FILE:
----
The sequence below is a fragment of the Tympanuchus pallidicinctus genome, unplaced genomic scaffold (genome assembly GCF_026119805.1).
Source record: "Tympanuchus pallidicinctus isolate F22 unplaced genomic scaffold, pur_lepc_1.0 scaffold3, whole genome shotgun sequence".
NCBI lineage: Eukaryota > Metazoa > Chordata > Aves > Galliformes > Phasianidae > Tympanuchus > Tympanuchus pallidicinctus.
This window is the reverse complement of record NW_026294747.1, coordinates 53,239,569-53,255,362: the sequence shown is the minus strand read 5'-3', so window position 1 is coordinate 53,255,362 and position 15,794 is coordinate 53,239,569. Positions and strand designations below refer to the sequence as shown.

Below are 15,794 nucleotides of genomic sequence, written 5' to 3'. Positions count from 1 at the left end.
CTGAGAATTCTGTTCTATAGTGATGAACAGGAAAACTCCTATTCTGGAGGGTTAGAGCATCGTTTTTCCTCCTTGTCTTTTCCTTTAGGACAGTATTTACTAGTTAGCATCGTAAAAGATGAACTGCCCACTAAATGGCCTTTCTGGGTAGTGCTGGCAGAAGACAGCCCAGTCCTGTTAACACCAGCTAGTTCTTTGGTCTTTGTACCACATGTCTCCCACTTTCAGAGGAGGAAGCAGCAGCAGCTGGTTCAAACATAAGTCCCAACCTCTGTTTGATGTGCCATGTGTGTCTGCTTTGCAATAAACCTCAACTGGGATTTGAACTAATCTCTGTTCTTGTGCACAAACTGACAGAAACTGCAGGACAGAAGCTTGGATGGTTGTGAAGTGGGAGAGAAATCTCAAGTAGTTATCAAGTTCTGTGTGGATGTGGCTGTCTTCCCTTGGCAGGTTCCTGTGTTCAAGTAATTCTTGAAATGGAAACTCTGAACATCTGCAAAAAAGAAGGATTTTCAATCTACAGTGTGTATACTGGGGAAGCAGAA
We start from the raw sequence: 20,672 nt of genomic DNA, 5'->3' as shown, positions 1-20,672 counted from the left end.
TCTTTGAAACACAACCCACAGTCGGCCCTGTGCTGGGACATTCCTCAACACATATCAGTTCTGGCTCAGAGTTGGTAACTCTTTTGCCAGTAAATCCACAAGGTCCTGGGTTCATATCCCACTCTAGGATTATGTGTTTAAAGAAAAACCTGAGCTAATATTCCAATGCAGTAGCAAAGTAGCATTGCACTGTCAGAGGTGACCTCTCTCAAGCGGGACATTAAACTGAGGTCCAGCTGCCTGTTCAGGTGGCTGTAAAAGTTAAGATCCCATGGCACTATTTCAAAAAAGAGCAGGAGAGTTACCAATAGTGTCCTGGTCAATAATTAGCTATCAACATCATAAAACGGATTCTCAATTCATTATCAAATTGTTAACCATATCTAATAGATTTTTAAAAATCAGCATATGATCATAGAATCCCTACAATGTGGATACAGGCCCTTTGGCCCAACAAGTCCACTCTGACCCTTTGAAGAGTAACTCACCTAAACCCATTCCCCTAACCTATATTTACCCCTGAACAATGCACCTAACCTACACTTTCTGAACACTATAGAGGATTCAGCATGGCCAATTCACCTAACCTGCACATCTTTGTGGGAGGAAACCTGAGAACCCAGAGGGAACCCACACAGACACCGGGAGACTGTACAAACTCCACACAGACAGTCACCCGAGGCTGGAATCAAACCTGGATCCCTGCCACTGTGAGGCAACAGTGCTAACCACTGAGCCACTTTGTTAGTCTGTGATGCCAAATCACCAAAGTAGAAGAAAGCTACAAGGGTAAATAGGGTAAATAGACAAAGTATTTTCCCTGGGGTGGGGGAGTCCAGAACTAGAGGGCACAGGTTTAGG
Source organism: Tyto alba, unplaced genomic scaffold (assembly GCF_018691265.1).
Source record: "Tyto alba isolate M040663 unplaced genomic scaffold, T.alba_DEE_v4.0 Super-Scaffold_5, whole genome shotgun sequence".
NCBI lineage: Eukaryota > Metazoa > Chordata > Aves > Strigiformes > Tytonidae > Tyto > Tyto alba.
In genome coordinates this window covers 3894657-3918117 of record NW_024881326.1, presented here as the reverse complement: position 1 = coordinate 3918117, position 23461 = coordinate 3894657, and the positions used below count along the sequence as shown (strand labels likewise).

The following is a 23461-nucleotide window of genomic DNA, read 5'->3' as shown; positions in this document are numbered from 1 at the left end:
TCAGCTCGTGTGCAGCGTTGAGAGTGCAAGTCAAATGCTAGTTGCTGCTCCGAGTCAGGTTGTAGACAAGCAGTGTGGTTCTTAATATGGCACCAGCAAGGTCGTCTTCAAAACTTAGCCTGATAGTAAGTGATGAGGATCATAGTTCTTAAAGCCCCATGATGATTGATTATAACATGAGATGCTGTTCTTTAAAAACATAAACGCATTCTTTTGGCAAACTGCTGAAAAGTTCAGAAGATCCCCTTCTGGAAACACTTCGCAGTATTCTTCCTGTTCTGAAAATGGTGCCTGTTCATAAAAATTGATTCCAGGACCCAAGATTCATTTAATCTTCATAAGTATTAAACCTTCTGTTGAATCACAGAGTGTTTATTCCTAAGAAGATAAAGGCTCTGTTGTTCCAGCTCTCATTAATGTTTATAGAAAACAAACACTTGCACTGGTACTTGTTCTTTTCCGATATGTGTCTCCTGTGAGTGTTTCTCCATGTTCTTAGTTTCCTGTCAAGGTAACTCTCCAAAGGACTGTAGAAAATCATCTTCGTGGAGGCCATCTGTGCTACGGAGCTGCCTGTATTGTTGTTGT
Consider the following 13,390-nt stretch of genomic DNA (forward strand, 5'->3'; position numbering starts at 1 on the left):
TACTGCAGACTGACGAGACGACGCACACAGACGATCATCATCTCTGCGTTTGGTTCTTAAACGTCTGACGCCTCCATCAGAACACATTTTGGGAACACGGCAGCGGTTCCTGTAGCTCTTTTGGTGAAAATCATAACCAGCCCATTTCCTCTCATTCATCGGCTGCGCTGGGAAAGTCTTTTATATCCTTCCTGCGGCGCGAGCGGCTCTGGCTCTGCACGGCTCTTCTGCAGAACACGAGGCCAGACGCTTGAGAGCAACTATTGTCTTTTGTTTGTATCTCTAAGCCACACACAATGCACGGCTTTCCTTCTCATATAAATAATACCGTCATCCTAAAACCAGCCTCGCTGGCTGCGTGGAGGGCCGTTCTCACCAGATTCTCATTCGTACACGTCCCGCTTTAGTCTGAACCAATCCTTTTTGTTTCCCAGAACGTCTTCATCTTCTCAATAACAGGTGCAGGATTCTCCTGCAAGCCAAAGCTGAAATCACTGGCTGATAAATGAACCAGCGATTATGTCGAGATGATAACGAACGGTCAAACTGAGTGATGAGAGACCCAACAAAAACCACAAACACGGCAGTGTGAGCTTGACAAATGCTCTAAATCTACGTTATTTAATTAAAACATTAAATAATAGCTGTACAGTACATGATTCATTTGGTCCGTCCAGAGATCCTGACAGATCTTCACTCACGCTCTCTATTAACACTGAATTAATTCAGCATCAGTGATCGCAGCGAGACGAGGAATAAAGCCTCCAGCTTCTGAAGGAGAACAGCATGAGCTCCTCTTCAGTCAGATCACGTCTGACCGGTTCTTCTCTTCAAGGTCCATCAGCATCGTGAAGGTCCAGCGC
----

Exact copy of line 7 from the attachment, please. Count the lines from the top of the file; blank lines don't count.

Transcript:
We start from the raw sequence: 20,672 nt of genomic DNA, 5'->3' as shown, positions 1-20,672 counted from the left end.